The harms of screening for prostate cancer include harms from the PSA screening test and subsequent harms from diagnosis and treatment. Potential harms of screening include frequent false-positive results and psychological harms. One major trial in men screened every 2 to 4 years concluded that, over 10 years, more than 15% of men experienced at least 1 false-positive test result.5 Harms of diagnostic procedures include complications of prostate biopsy, such as pain, hematospermia , and infection. Approximately 1% of prostate biopsies result in complications requiring hospitalization. The false-positive and complication rates from biopsy are higher in older men.3 Adequate evidence suggests that the harms of screening and diagnostic procedures are at least small.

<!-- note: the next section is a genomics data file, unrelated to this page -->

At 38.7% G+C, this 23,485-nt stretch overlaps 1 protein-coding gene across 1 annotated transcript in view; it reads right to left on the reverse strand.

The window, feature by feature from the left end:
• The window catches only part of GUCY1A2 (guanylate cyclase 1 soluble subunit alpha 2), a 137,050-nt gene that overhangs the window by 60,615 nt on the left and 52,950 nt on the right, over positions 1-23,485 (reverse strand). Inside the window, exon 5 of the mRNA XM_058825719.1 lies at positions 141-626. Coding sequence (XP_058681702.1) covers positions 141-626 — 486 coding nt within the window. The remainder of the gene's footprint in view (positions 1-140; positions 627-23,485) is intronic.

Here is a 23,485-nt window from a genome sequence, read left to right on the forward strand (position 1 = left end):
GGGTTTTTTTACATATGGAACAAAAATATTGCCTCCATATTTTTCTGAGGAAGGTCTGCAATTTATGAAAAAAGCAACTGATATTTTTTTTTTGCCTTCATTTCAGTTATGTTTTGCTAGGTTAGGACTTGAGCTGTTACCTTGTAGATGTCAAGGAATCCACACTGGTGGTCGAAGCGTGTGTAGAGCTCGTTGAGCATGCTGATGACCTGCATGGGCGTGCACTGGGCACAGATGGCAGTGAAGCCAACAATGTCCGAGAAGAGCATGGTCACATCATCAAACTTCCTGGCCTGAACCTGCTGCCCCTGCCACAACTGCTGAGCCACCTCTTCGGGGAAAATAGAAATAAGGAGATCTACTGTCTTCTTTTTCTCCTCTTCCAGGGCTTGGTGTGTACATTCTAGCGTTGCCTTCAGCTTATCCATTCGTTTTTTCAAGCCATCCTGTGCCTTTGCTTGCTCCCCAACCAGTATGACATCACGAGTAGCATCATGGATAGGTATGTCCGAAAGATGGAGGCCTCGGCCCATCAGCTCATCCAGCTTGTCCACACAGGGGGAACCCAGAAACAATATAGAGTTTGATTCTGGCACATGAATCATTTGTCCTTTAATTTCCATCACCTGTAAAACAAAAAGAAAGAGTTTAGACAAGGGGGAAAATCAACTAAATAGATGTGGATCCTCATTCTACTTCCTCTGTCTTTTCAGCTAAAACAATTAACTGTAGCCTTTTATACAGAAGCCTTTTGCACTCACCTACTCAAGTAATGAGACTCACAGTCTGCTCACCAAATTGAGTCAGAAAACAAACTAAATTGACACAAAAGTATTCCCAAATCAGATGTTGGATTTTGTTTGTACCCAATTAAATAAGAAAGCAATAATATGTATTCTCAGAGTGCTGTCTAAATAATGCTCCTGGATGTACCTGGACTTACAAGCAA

PSA-based screening for prostate cancer leads to the diagnosis of prostate cancer in some men whose cancer would never have become symptomatic during their lifetime. Treatment of these men results in harms and provides them with no benefit. This is known as overdiagnosis, and follow-up of large randomized trials suggests that 20% to 50% of men diagnosed with prostate cancer through screening may be overdiagnosed.3 Overdiagnosis rates would be expected to increase with age and to be highest in men 70 years and older because older men have high risk of death from competing causes.
Vitamin E And Selenium
In a clinical study known as the SELECT trial, researchers studied whether selenium and vitamin E, taken together or alone, could help prevent prostate cancer.